Employment Applications

On April 11, 2013, the New York City Council’s Committee on Civil Rights debated a proposed bill that would ban employers from using credit checks to evaluate prospective employees. The proposed bill, called the Stop Credit Discrimination in Employment Act (the “SCDEA” and available here), would create a blanket ban on using credit information for hiring purposes, with a narrow exception only where employers are required to use such information by state or federal law.
Continue Reading Proposed New York City Bill Would Ban Credit Checks from Hiring Process

In February 2013, identical bills aimed at reducing pre-employment discrimination against individuals with criminal histories were introduced in the New Jersey Senate and the New Jersey Assembly (S2586 and A3837). Both bills proposed the adoption of the Opportunity to Compete Act (the “Act”) which would impose multiple restrictions and requirements on employers in connection with seeking criminal background information from prospective employees. If the Act is adopted, New Jersey will join a growing list of states, cities, and localities which have passed similar anti-discrimination legislation.
Continue Reading N.J. Legislature Introduces Legislation Imposing Restrictions on Pre-Employment Inquiries into Criminal History of Applicants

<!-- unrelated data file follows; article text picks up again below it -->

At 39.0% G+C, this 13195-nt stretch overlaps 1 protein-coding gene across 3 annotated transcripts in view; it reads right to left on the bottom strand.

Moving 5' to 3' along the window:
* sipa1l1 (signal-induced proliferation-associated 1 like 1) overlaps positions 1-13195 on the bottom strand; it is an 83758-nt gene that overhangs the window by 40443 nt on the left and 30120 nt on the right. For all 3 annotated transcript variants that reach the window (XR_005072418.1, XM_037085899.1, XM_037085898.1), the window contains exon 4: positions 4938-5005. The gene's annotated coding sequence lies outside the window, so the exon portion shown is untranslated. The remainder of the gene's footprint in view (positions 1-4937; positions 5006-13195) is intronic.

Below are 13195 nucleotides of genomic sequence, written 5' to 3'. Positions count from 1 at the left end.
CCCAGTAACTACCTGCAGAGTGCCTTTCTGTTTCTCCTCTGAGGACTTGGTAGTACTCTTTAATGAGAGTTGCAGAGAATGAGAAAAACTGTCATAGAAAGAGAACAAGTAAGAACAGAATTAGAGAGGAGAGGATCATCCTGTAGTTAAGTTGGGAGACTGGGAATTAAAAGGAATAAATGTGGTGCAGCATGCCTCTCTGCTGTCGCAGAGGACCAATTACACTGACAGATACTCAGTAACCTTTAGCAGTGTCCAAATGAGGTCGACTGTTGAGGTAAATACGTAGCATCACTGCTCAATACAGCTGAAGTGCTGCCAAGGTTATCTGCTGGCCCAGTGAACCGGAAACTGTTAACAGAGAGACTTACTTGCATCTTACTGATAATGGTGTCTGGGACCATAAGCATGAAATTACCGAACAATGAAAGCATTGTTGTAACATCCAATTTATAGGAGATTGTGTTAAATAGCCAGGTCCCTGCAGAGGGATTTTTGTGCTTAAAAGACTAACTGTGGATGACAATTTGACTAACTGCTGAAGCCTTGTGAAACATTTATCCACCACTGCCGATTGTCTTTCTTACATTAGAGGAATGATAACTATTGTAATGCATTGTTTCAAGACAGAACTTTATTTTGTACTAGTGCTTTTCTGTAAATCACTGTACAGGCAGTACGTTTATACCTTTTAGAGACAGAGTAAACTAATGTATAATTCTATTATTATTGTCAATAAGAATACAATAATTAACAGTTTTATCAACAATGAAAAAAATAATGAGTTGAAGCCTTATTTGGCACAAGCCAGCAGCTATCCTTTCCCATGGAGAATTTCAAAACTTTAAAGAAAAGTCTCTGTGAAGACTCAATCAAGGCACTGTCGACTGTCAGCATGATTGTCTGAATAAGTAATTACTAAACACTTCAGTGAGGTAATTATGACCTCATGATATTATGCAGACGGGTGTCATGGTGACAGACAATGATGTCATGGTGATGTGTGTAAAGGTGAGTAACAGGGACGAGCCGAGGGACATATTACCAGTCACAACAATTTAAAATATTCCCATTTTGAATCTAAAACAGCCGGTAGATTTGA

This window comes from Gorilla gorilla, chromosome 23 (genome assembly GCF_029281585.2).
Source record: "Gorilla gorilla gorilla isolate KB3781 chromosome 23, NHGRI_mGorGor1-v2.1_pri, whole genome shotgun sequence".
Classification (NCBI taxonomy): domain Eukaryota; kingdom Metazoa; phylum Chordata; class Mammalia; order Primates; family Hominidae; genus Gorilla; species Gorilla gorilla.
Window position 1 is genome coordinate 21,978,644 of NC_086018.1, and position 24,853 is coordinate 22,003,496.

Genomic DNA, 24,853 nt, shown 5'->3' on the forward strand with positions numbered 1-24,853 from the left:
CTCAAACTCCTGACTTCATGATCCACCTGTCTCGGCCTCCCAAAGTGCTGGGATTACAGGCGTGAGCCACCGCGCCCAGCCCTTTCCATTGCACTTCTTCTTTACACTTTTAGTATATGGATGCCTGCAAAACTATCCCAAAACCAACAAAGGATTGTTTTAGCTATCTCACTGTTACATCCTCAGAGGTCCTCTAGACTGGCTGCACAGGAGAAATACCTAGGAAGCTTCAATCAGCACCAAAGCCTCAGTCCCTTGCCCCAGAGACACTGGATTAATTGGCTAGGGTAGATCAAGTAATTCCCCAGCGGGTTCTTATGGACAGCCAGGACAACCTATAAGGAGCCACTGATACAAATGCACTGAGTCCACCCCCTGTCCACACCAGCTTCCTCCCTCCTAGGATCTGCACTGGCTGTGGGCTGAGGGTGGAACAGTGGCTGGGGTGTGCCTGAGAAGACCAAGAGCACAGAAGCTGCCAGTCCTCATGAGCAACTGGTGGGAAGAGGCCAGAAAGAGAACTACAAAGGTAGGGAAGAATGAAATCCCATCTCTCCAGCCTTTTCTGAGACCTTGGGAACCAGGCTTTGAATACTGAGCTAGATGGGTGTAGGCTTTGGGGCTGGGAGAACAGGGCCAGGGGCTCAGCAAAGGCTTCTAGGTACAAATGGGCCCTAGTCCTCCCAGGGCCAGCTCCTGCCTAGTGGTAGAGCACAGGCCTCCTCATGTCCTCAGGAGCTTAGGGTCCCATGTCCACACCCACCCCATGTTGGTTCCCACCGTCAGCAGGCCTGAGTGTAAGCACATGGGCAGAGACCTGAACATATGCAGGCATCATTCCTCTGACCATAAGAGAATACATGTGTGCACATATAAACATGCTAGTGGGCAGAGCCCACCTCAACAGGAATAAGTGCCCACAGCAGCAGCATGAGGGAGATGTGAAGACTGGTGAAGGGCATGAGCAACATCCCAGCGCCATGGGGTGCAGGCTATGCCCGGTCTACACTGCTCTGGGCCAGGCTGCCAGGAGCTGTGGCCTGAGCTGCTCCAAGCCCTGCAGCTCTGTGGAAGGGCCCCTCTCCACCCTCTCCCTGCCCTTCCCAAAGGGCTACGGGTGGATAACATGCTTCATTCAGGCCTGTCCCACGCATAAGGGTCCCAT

On April 25, 2012, the United States Equal Employment Opportunity Commission (“EEOC”) issued updated enforcement guidance on employers’ use of arrest and conviction records when making employment decisions under Title VII of the Civil Rights Act of 1964 (“Title VII”). The EEOC’s guidance (the “Guidance”) is intended to codify and build on its prior policies concerning employers’ use of criminal records. Nevertheless, the Guidance, which is effective immediately, supersedes the EEOC’s prior policies on this issue.
Continue Reading The EEOC Issues Updated Guidance on Employer Use of Arrest and Conviction Records

Within the past several years, the U.S. Department of Labor’s Office of Federal Contract Compliance Programs (the “OFCCP”) has promulgated regulations requiring federal contractors to maintain certain employment records for OFCCP compliance monitoring and other enforcement purposes. These regulations also require federal contractors to be able to identify, where possible, the gender, race and ethnicity of each applicant for employment. On October 7, 2005, the OFCCP issued a new regulation amending those recordkeeping requirements with respect to internet-based job applications. The regulation, which will become effective in February 2006, sets forth the first written standard on the definition of “internet application” for the purpose of the OFCCP’s enforcement of non-discrimination laws, and applies to federal contractors who are subject to the OFCCP’s recordkeeping provisions.
Continue Reading New Regulation Clarifies Recordkeeping Rules For Online Job Applications